I decided that I would take the week between Christmas and New Year off, but the damn Internets keep pulling me back in!
Various items for today:
Paul and Storm say:
...as the first geek President, Barack Obama would do well to reward this important and influential constituency by creating a new cabinet post: the Secretary of Geek Affairs.
And it’s up to YOU (the collective you, that is) to make sure the right person gets the job. As such we present GEEK MADNESS: a 64-”team” elimination tournament decided by public voting as to which person (or persons), real or fictional, is best for the job.
It's as much fun to read as you'd think. The four regions have names we all recognize, like the Bombadil and Jor-El Regions, and there are some truly difficult geek match-ups, like Steve Jobs vs. The Cast of Revenge of the Nerds.
Somehow, I got added to this insanity, and I'm in the Jor-El region. Normally I don't care about this sort of thing, and never take it seriously, but I really like Paul and Storm and I'm totally into the spirit of Geek Madness. Vote early and vote often, my brothers and sisters, and we'll all celebrate when I get crushered in the second round, provided we can somehow get past Bruce Cambell in the first round. (I know, I know. If you can't vote for me in this circumstance, I totally understand; I had a hard time voting for me.)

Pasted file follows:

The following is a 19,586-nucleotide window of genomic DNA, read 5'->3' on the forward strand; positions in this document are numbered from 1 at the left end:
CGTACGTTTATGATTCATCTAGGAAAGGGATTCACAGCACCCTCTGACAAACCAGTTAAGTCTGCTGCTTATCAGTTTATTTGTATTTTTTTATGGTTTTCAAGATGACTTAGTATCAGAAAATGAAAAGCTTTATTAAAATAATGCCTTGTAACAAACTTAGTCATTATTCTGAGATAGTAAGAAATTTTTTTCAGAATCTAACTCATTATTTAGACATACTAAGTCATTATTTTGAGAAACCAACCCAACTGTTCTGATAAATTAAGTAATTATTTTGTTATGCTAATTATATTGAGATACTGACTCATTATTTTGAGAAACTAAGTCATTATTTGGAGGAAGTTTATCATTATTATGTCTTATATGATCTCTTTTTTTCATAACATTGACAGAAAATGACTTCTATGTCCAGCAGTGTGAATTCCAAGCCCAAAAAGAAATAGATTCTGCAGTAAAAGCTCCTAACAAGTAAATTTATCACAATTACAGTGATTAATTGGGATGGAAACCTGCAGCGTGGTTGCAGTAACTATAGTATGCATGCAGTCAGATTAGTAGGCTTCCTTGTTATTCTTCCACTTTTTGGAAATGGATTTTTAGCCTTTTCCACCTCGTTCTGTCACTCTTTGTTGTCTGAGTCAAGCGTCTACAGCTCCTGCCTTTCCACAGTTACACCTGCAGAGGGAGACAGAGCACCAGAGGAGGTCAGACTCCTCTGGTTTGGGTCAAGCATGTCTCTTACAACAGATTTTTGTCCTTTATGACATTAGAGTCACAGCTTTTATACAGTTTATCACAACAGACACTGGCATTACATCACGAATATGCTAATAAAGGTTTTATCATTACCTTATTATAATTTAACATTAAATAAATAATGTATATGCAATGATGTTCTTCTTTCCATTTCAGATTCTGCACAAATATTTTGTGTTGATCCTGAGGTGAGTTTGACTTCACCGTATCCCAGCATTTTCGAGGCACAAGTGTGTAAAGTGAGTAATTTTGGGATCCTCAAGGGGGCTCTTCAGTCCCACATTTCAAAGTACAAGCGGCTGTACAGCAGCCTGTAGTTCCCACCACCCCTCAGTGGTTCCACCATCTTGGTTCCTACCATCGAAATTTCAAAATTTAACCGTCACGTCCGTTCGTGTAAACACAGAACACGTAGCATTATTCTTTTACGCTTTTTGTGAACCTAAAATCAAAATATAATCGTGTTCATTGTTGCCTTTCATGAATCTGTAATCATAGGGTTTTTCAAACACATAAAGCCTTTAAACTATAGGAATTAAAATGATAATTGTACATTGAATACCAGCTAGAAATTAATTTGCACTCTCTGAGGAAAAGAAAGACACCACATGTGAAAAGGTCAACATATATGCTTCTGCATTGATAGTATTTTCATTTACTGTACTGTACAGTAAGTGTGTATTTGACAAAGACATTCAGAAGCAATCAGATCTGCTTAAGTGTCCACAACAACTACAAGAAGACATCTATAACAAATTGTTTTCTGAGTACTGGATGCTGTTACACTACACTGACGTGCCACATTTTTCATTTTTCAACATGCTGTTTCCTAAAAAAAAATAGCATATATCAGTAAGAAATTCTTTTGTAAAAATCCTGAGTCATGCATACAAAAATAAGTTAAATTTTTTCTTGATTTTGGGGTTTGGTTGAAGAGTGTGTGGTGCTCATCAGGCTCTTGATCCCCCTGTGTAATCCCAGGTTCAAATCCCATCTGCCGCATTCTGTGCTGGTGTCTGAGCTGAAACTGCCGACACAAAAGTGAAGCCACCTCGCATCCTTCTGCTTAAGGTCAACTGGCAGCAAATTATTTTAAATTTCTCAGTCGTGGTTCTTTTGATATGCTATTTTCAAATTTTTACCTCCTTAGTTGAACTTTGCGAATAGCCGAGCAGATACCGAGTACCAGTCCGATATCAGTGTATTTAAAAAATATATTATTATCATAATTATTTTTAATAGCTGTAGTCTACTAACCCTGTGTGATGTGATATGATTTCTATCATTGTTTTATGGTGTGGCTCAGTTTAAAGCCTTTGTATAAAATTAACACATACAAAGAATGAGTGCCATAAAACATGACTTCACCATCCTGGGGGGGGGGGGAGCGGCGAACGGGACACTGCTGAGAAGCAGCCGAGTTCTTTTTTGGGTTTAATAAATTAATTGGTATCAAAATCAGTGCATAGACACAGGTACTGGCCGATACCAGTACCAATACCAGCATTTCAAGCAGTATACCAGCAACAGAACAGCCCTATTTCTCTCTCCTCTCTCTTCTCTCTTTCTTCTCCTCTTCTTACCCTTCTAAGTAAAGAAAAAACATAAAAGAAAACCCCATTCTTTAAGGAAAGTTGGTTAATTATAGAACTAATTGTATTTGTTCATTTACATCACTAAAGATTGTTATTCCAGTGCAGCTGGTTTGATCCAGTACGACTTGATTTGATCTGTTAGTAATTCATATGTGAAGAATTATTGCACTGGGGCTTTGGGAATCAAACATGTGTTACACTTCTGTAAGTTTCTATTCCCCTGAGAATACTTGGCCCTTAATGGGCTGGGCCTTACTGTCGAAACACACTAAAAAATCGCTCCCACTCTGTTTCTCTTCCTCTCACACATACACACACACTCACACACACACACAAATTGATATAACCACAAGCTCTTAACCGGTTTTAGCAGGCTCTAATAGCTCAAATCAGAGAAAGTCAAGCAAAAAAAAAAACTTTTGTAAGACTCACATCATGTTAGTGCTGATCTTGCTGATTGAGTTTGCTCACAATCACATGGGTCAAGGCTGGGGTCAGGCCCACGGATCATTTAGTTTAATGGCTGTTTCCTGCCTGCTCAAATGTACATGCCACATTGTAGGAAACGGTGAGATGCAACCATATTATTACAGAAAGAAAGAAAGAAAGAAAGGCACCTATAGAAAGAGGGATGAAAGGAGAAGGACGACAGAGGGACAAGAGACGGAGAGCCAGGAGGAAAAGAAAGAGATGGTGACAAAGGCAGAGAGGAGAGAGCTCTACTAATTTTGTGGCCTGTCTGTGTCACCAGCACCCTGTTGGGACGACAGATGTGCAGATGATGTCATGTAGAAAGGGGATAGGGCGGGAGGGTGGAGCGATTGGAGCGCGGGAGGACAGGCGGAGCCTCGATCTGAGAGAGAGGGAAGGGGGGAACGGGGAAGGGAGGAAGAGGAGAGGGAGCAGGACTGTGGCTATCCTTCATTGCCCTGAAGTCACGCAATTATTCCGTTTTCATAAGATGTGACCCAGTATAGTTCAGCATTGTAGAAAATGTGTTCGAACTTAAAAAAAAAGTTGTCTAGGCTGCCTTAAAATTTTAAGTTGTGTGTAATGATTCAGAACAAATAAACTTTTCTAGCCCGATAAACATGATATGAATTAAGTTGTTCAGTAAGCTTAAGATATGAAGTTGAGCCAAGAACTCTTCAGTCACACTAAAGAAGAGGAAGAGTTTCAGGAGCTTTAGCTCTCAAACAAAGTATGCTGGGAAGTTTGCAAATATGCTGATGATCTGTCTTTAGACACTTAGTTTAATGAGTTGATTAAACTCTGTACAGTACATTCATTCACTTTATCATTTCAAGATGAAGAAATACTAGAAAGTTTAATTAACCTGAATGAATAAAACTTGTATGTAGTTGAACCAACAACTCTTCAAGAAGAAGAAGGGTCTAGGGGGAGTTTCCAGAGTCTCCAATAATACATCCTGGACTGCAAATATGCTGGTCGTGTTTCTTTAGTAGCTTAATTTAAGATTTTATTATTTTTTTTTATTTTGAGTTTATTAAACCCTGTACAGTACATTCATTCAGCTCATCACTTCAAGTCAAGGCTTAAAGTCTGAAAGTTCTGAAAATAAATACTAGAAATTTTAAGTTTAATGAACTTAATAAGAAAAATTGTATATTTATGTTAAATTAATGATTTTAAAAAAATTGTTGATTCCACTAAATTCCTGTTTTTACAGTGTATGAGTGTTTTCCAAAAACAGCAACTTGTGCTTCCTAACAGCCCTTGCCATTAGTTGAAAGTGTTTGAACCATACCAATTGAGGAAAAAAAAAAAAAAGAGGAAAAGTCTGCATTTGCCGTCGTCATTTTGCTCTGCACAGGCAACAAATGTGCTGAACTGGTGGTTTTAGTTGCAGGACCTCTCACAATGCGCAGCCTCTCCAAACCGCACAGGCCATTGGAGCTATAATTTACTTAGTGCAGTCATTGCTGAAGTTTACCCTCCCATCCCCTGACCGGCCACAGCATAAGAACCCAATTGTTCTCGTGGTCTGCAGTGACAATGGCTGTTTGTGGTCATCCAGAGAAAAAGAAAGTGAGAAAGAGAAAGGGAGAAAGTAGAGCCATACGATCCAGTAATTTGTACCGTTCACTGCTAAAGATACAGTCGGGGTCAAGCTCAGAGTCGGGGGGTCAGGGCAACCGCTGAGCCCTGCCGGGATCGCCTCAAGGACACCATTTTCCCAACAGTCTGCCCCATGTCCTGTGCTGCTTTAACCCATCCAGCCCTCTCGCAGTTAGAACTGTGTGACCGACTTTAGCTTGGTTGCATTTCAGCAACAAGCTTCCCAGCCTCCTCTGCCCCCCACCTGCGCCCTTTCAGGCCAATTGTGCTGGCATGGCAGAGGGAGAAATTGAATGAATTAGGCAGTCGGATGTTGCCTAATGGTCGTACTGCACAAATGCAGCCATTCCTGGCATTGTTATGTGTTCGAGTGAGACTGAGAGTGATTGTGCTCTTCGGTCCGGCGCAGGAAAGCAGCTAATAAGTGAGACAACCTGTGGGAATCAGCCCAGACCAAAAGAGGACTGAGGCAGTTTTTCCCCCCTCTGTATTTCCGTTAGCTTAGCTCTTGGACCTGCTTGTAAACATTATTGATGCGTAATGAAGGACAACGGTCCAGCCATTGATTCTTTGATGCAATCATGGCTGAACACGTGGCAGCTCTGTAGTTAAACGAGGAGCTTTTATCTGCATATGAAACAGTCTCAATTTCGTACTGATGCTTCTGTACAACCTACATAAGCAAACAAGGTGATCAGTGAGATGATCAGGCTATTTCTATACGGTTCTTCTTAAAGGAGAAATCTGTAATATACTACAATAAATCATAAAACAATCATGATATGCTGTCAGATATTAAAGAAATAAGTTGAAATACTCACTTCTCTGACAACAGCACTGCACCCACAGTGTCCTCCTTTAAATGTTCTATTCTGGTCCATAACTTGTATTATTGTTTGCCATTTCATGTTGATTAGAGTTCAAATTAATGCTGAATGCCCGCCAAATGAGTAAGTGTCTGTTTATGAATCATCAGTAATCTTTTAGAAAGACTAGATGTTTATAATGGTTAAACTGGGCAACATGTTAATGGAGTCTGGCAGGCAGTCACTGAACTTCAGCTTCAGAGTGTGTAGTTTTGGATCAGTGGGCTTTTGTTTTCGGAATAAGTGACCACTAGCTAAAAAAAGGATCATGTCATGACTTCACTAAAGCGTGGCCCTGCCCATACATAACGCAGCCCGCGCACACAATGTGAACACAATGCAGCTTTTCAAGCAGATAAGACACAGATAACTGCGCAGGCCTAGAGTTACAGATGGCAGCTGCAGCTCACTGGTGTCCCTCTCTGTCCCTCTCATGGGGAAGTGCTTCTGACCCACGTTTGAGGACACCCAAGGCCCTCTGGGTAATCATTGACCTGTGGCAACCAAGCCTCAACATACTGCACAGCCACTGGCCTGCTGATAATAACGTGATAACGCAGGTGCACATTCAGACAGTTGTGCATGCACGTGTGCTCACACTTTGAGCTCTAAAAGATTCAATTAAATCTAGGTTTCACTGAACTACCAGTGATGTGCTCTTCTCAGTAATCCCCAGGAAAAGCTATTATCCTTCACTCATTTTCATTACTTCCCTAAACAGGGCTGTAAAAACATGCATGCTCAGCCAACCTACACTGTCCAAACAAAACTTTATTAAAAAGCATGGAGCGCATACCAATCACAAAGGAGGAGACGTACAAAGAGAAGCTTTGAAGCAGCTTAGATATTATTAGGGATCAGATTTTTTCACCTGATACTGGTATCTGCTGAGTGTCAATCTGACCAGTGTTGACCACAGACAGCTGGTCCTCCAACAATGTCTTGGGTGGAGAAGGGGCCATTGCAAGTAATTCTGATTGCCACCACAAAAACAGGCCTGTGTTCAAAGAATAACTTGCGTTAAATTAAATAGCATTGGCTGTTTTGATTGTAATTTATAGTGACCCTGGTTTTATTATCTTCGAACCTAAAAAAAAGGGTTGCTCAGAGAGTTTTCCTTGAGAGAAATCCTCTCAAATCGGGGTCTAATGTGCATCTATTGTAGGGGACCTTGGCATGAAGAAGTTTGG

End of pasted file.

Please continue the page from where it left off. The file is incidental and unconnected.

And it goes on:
I wasn't going to write an LA Daily this week, because the Internets seem to be turned off, but my editor told me that traffic is actually up at the Weekly, so I went ahead and wrote a story about playing Scrabble with Anne:
I drew an X. She drew an E. It was an unnecessary harbinger of things to come. She went first, and instantly took a twenty point lead. I scored seven, much better than usual. Four or five turns later, she played SEXY for a triple word score, and I never caught up. It was a blowout. I was Custer at Little Bighorn, Varro at Cannae, The Broncos at Superbowl XXIV.